This is something that is definitely going to effect US soldiers in Korea:
Servicemembers throughout much of areas I and II may have found little or no on-base taxi service Saturday after Area I drivers went on strike Friday evening, dispatchers confirmed. Area II drivers said they planned to follow on Saturday.
Area I officials said Arirang Taxi Co. drivers went on strike after the Army and Air Force Exchange Service raised taxi fares but driversÂ¿ wages did not increase.
Citing rising fuel costs and the falling U.S. dollar, AAFES increased the starting fare of most on-base taxis in South Korea by 50 cents Â¿ a 28 percent jump Â¿ beginning May 1. AAFES officials were unavailable for comment Friday night.
How does a increase in the fare because of fuel prices have anything to do with the taxi drivers making more money?Â I find it hard to sympathize with the AAFES taxi drivers on this issue because they make a lot more money than the taxi drivers off post.Â The article made no mention about the amount of money the AAFES taxi drivers make from tips which is a considerable amount of the their take home pay.
Once while riding in a off post cab in Uijongbu the taxi driver began speaking to me in English.Â I asked him how he learned to speak English and he told me he once was a AAFES taxi driver, but got fired because for years he was taking fuel used for AAFES cabs for his own personal use and finally was caught.Â He said he is paying for it now because when he worked for AAFES he was working 8 hour shifts, 5 days a week, but now as a off post taxi driver to make the same amount of money as an AAFES taxi driver he has to work 6 days a week and 10 hours a day, sometimes longer.Â He said that tips were a big part of everyday take home pay because US soldiers are generally much more generous compared to the Korean public when giving tips.Â He continued by saying that in the cab driver community an AAFES taxi job is the most sought after job for a cabbie because of the work hours and pay.Â Â He really regretted losing his job over his dishonesty, but everyone else was doing what he was doing so he thought it was okay until AAFES cracked down on it and he lost his job.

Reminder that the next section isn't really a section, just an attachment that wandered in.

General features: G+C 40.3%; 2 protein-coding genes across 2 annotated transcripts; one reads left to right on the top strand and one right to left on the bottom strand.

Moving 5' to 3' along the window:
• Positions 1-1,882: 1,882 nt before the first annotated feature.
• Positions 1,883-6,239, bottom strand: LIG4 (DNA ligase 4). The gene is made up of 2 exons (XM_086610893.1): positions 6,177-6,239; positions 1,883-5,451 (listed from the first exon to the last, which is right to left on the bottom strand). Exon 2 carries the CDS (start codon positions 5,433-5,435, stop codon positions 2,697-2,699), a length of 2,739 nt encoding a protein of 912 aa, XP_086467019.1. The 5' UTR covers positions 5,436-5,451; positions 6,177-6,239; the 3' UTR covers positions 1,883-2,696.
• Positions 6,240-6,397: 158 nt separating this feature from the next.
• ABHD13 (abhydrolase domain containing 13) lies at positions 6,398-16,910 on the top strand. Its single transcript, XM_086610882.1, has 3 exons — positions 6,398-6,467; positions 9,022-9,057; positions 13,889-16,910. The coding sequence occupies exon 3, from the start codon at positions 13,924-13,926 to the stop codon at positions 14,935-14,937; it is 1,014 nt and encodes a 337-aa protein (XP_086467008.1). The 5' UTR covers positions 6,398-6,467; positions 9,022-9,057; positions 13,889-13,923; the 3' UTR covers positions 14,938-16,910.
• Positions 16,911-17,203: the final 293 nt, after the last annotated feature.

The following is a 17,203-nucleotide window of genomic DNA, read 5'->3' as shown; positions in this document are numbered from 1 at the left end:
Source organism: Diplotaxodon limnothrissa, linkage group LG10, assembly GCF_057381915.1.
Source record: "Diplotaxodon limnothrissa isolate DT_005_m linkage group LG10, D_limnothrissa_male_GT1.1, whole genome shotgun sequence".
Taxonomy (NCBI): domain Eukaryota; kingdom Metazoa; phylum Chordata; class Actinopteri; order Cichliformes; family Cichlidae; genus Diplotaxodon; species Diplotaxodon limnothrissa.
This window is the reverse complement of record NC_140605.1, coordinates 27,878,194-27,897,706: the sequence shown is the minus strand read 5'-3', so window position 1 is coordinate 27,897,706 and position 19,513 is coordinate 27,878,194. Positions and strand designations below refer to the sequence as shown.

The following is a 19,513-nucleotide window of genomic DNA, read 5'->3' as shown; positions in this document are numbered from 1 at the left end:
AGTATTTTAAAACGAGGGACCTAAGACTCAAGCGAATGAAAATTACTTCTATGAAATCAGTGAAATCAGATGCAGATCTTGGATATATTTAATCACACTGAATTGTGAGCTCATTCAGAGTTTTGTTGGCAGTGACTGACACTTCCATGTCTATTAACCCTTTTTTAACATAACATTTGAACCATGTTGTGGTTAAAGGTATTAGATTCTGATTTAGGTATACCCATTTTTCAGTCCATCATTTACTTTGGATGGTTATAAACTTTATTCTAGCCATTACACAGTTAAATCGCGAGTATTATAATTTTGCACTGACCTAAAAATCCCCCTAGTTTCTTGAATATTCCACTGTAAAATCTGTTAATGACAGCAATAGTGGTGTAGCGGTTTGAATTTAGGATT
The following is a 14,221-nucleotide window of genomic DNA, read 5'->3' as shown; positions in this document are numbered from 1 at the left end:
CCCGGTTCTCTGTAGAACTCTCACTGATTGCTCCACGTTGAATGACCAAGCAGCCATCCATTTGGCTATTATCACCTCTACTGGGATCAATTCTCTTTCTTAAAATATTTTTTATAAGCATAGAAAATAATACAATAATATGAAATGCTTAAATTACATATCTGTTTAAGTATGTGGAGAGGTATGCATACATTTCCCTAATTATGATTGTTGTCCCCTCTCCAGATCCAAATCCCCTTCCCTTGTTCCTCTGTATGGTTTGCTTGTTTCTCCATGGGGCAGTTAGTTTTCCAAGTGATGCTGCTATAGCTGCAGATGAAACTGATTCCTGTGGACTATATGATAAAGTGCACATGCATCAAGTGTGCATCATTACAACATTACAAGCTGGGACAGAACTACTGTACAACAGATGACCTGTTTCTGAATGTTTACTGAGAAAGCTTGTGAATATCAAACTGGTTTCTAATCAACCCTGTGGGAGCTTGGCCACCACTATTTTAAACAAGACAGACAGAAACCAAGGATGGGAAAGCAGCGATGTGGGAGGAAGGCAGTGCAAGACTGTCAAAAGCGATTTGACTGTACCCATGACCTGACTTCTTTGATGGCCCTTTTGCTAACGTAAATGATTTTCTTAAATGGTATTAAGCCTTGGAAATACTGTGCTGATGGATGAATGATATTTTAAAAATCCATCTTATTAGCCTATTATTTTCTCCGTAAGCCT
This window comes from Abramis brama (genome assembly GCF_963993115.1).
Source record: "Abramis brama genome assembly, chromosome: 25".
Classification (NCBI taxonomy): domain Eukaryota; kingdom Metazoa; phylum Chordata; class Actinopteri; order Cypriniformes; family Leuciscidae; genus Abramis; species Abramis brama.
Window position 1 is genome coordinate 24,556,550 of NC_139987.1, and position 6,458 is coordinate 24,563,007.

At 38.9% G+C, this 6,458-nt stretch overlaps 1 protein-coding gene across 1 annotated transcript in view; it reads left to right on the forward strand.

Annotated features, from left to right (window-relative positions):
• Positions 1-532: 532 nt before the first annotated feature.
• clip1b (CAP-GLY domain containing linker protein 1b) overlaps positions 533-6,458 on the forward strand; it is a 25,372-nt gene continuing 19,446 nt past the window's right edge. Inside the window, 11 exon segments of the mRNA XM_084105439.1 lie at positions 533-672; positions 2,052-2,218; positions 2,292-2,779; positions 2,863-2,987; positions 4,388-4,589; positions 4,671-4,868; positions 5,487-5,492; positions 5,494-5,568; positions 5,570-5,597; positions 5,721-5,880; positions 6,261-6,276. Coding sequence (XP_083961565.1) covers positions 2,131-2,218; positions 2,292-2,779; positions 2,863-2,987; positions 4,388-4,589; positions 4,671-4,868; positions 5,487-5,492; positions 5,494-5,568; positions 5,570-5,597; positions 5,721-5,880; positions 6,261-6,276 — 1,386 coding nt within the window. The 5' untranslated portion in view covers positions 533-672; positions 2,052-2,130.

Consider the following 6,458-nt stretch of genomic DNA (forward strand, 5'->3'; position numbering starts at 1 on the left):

We’ll see how this plays out, but if AAFES wants to replace the current strikers they shouldn’t have to much of a problem doing so.